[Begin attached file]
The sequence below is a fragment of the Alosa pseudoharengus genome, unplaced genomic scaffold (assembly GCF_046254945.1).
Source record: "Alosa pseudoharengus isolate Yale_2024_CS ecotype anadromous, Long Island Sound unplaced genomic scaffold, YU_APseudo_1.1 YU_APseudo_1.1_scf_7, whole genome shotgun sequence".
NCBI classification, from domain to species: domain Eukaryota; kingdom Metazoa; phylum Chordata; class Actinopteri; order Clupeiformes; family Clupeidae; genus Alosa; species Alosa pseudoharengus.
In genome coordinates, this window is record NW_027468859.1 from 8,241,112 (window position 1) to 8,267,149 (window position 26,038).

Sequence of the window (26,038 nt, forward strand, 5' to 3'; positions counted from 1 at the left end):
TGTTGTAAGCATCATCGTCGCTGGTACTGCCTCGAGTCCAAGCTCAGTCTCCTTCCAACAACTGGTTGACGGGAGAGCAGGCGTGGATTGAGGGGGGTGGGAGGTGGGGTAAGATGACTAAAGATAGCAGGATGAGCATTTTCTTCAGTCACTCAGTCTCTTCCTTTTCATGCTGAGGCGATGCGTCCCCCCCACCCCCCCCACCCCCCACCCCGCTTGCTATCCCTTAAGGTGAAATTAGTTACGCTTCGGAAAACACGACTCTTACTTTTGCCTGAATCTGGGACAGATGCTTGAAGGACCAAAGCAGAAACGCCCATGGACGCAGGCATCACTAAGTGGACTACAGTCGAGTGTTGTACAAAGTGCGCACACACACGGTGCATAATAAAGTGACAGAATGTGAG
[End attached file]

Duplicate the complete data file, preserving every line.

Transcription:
The sequence below is a fragment of the Alosa pseudoharengus genome, unplaced genomic scaffold (assembly GCF_046254945.1).
Source record: "Alosa pseudoharengus isolate Yale_2024_CS ecotype anadromous, Long Island Sound unplaced genomic scaffold, YU_APseudo_1.1 YU_APseudo_1.1_scf_7, whole genome shotgun sequence".
NCBI classification, from domain to species: domain Eukaryota; kingdom Metazoa; phylum Chordata; class Actinopteri; order Clupeiformes; family Clupeidae; genus Alosa; species Alosa pseudoharengus.
In genome coordinates, this window is record NW_027468859.1 from 8,241,112 (window position 1) to 8,267,149 (window position 26,038).

Sequence of the window (26,038 nt, forward strand, 5' to 3'; positions counted from 1 at the left end):
TGTTGTAAGCATCATCGTCGCTGGTACTGCCTCGAGTCCAAGCTCAGTCTCCTTCCAACAACTGGTTGACGGGAGAGCAGGCGTGGATTGAGGGGGGTGGGAGGTGGGGTAAGATGACTAAAGATAGCAGGATGAGCATTTTCTTCAGTCACTCAGTCTCTTCCTTTTCATGCTGAGGCGATGCGTCCCCCCCACCCCCCCCACCCCCCACCCCGCTTGCTATCCCTTAAGGTGAAATTAGTTACGCTTCGGAAAACACGACTCTTACTTTTGCCTGAATCTGGGACAGATGCTTGAAGGACCAAAGCAGAAACGCCCATGGACGCAGGCATCACTAAGTGGACTACAGTCGAGTGTTGTACAAAGTGCGCACACACACGGTGCATAATAAAGTGACAGAATGTGAG